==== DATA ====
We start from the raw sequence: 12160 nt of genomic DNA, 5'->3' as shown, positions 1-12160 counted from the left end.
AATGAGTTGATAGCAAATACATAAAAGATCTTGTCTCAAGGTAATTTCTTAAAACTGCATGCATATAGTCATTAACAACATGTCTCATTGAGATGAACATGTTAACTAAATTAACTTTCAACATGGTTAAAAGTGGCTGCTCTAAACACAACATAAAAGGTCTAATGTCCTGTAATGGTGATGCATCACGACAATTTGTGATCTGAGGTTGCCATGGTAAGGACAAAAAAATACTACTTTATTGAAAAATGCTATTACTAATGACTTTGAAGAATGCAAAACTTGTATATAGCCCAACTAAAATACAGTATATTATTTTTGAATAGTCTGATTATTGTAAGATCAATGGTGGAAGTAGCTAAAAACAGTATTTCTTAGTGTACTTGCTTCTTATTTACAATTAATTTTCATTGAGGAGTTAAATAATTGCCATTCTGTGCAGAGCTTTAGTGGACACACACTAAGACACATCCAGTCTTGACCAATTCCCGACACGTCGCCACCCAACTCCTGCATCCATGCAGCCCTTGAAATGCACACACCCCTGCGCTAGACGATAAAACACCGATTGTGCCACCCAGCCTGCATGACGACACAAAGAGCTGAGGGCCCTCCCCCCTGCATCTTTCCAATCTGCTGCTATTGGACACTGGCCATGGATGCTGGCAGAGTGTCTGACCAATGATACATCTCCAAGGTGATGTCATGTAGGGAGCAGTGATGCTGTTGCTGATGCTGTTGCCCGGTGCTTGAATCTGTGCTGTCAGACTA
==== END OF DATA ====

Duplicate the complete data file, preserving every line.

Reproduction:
We start from the raw sequence: 12160 nt of genomic DNA, 5'->3' as shown, positions 1-12160 counted from the left end.
AATGAGTTGATAGCAAATACATAAAAGATCTTGTCTCAAGGTAATTTCTTAAAACTGCATGCATATAGTCATTAACAACATGTCTCATTGAGATGAACATGTTAACTAAATTAACTTTCAACATGGTTAAAAGTGGCTGCTCTAAACACAACATAAAAGGTCTAATGTCCTGTAATGGTGATGCATCACGACAATTTGTGATCTGAGGTTGCCATGGTAAGGACAAAAAAATACTACTTTATTGAAAAATGCTATTACTAATGACTTTGAAGAATGCAAAACTTGTATATAGCCCAACTAAAATACAGTATATTATTTTTGAATAGTCTGATTATTGTAAGATCAATGGTGGAAGTAGCTAAAAACAGTATTTCTTAGTGTACTTGCTTCTTATTTACAATTAATTTTCATTGAGGAGTTAAATAATTGCCATTCTGTGCAGAGCTTTAGTGGACACACACTAAGACACATCCAGTCTTGACCAATTCCCGACACGTCGCCACCCAACTCCTGCATCCATGCAGCCCTTGAAATGCACACACCCCTGCGCTAGACGATAAAACACCGATTGTGCCACCCAGCCTGCATGACGACACAAAGAGCTGAGGGCCCTCCCCCCTGCATCTTTCCAATCTGCTGCTATTGGACACTGGCCATGGATGCTGGCAGAGTGTCTGACCAATGATACATCTCCAAGGTGATGTCATGTAGGGAGCAGTGATGCTGTTGCTGATGCTGTTGCCCGGTGCTTGAATCTGTGCTGTCAGACTA